Thus; in addition to the paintings there also were scores of
prints, etc.

And thus, the "Dutch Mona Lisa"; stolen directly
off the Mauritshuis website, I think; they had a no
fotos policy at the de Young's exhibit, so there will
be no fotos of the many Hals, Steens, and others
we admired; nor even of the obligatory Rembrandt

At this point, the considerable imp in me
requires that I again post, for comparison,
Dali's immortal The Girl with the Pearl,
which is actually, I suppose, a reference to
Las Meninas

And now we return to the de Young's very
eclectic and largely American collection, just
a few bits we particularly liked; here, Karen
LeMonte's Dress 3, cast entirely in glass

Edward Hicks' Peaceable Kingdom

Edward Hovenden's Last Moments of John

Albert Bierstadt's Arch of Octavius (Roman Fish Market)

Detail: ugly Americans even in 1858

Thomas Moran's Yellowstone Falls

And his Grand Canyon

Willard Leroy Metcalf's Winter Festival; reminds me a lot
of Russell Chatham; and here, a note: we signed up for one
of the 30 minute museum guided tours, but no one else
showed up, and en route to our first masterpiece collected
three more docents who had no takers: thus, four docents
to lavish their expertise on us...a real privilege!

Jerome Thompson's 1857 Recreation; OK, lose a few ladies,
lose the ladies' clothes, and you've got Manet's Le déjeuner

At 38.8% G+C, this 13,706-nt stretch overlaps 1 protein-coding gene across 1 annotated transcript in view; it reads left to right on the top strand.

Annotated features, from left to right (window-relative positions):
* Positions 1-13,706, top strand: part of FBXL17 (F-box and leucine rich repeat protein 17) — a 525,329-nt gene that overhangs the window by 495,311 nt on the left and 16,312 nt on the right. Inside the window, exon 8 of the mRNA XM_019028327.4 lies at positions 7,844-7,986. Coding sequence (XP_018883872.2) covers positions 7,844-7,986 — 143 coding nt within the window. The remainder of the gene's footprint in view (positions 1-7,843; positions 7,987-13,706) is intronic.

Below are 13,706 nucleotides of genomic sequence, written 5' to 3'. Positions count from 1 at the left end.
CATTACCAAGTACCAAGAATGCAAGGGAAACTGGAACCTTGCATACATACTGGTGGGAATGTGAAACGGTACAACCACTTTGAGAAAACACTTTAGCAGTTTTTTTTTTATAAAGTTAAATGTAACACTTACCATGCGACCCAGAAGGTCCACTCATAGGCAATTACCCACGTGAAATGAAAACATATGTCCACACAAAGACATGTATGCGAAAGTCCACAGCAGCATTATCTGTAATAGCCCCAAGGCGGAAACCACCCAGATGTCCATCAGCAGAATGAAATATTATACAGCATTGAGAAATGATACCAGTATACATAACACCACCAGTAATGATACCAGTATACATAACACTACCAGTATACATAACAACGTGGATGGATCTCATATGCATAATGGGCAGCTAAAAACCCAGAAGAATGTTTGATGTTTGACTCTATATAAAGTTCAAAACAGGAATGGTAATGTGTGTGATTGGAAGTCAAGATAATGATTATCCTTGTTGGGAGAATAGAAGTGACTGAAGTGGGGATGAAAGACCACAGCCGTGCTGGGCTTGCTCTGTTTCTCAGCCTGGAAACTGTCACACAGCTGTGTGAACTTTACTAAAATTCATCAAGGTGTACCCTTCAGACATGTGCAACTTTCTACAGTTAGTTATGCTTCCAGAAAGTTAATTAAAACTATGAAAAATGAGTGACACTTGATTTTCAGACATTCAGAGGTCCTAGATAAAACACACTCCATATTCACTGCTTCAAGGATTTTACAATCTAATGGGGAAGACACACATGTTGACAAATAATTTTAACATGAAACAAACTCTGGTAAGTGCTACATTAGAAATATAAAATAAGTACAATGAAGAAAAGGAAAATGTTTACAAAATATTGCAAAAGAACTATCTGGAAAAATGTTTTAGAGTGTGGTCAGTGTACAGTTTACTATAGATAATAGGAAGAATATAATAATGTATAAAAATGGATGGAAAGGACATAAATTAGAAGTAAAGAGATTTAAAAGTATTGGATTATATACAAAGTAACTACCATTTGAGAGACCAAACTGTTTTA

sur l'herbe
; or better, Giorgione/Titian's, Pastoral Concert

And, a KO for us, Whistler's The Gold Scab:
Eruption of Frilthy Lucre
; we'll see the
decor that led to it at the Freer someday in

All in all, another pretty good day in The City

Coit Tower Murals

I became interested in 20th century muralism in the early 90s, while visiting Mexico to learn some Spanish and to further the Mexican interests of my Texas employer. It was probably not what they had in mind. In any case, learning that the Depression-era Coit Tower murals were done by Diego Rivera students and admirers made it an imperative for me. A few of Rivera's murals are in San Francisco--he painted here in the early 1930s--I'll have to get to them some other time.
Fast-backward to 1994: Rivera's History of Mexico at the
national palace

Ditto, Frida Kahlo home and museum, Mexico City

Fast-forward to 2013: at the entrance to Coit
Tower; the murals are all on the main and
second floors, and on the stairwell between
them; completed c. 1934 by a variety of San
Francisco artists

The murals generally depict life in California and specifically
the Bay area

Agriculture, for example...

But throughout, there is abundant social commentary, much
of it disapproved by the city fathers, some even removed
(NRA was the New Deal "National Recovery Act," one of
FDR's excesses)

In The City now, the Daily Worker at the

Life on the streets

Not much has changed...

In the public library, a patron at the right reaches for Das

Workers of the world...

While some live in tents, developers show
up to survey the scene (click to enlarge and
note the difference between their dogs)

Upstairs, plans are shown to Mrs. Roosevelt 

More city scenes

And at the end of the tour, a glimpse of the elegant life